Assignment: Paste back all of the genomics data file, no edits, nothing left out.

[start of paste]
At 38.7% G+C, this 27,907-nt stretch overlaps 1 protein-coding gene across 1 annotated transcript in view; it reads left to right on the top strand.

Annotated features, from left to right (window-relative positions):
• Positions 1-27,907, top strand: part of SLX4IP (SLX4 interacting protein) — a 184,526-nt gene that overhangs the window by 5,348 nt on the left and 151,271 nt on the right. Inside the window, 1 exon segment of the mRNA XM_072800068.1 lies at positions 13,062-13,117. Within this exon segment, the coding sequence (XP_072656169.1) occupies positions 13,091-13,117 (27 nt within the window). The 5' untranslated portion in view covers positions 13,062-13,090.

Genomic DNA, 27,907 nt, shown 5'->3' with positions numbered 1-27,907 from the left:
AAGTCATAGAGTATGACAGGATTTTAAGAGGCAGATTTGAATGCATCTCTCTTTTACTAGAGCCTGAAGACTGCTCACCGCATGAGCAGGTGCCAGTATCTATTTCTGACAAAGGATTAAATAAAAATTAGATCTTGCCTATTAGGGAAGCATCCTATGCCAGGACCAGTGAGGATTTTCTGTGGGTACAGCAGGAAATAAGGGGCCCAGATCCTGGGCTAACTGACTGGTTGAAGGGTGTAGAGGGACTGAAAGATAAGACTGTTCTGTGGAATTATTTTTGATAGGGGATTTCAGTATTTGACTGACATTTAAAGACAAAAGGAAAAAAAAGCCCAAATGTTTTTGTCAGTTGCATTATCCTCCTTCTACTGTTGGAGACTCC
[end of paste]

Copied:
At 38.7% G+C, this 27,907-nt stretch overlaps 1 protein-coding gene across 1 annotated transcript in view; it reads left to right on the top strand.

Annotated features, from left to right (window-relative positions):
• Positions 1-27,907, top strand: part of SLX4IP (SLX4 interacting protein) — a 184,526-nt gene that overhangs the window by 5,348 nt on the left and 151,271 nt on the right. Inside the window, 1 exon segment of the mRNA XM_072800068.1 lies at positions 13,062-13,117. Within this exon segment, the coding sequence (XP_072656169.1) occupies positions 13,091-13,117 (27 nt within the window). The 5' untranslated portion in view covers positions 13,062-13,090.

Genomic DNA, 27,907 nt, shown 5'->3' with positions numbered 1-27,907 from the left:
AAGTCATAGAGTATGACAGGATTTTAAGAGGCAGATTTGAATGCATCTCTCTTTTACTAGAGCCTGAAGACTGCTCACCGCATGAGCAGGTGCCAGTATCTATTTCTGACAAAGGATTAAATAAAAATTAGATCTTGCCTATTAGGGAAGCATCCTATGCCAGGACCAGTGAGGATTTTCTGTGGGTACAGCAGGAAATAAGGGGCCCAGATCCTGGGCTAACTGACTGGTTGAAGGGTGTAGAGGGACTGAAAGATAAGACTGTTCTGTGGAATTATTTTTGATAGGGGATTTCAGTATTTGACTGACATTTAAAGACAAAAGGAAAAAAAAGCCCAAATGTTTTTGTCAGTTGCATTATCCTCCTTCTACTGTTGGAGACTCC